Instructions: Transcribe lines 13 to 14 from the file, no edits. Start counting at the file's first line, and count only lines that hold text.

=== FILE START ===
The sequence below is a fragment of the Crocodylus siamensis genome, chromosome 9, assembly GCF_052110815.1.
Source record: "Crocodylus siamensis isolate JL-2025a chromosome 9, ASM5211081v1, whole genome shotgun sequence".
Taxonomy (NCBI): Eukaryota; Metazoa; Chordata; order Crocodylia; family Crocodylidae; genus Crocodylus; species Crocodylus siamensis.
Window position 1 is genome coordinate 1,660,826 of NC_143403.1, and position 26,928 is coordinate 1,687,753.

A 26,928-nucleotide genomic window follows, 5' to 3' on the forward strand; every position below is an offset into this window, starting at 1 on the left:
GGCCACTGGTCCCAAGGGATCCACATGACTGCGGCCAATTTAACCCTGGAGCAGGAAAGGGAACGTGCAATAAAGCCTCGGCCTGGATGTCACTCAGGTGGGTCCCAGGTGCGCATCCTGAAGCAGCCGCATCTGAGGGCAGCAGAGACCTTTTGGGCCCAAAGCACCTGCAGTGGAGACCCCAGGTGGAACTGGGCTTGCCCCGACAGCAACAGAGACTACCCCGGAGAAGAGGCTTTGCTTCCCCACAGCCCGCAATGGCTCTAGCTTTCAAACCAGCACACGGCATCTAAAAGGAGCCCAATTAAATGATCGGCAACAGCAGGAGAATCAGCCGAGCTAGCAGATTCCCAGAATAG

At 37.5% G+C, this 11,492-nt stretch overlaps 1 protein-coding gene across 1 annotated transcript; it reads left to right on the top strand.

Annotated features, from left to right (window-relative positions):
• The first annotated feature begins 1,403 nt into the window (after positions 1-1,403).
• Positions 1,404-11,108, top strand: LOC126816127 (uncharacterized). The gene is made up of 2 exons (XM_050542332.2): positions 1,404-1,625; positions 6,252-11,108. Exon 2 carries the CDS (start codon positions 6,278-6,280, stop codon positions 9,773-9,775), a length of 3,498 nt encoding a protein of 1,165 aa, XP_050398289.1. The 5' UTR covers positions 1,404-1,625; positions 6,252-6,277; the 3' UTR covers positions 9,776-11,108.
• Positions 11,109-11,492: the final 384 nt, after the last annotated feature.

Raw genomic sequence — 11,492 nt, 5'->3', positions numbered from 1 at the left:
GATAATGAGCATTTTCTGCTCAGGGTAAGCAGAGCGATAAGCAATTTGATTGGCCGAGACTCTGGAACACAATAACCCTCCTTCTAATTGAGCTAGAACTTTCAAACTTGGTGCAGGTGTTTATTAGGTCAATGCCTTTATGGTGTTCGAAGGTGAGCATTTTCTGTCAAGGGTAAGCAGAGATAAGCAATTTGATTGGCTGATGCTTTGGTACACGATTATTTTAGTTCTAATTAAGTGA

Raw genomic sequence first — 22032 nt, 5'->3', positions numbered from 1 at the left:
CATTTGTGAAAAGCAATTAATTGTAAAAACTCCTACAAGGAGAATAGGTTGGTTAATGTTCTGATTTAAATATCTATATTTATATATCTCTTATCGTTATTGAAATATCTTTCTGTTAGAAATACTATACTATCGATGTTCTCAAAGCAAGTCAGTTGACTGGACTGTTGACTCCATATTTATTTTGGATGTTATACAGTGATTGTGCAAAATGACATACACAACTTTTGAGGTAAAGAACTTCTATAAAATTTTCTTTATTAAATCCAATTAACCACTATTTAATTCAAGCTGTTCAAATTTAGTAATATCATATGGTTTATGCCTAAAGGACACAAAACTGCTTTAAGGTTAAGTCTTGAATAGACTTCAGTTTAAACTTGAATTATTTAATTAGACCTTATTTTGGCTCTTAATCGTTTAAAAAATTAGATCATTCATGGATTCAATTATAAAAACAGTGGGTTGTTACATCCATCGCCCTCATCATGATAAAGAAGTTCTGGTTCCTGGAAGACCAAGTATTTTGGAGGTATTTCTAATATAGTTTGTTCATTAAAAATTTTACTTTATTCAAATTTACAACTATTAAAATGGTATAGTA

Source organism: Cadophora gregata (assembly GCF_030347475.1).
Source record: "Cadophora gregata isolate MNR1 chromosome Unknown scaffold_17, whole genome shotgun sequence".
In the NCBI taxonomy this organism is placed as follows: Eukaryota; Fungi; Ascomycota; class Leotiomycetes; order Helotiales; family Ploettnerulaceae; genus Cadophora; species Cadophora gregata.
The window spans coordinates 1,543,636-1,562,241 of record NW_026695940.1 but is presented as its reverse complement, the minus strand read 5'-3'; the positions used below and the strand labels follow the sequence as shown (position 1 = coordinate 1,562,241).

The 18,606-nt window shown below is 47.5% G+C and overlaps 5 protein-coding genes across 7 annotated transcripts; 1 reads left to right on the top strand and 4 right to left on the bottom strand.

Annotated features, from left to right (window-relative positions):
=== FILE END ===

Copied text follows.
GATAATGAGCATTTTCTGCTCAGGGTAAGCAGAGCGATAAGCAATTTGATTGGCCGAGACTCTGGAACACAATAACCCTCCTTCTAATTGAGCTAGAACTTTCAAACTTGGTGCAGGTGTTTATTAGGTCAATGCCTTTATGGTGTTCGAAGGTGAGCATTTTCTGTCAAGGGTAAGCAGAGATAAGCAATTTGATTGGCTGATGCTTTGGTACACGATTATTTTAGTTCTAATTAAGTGA

Raw genomic sequence first — 22032 nt, 5'->3', positions numbered from 1 at the left: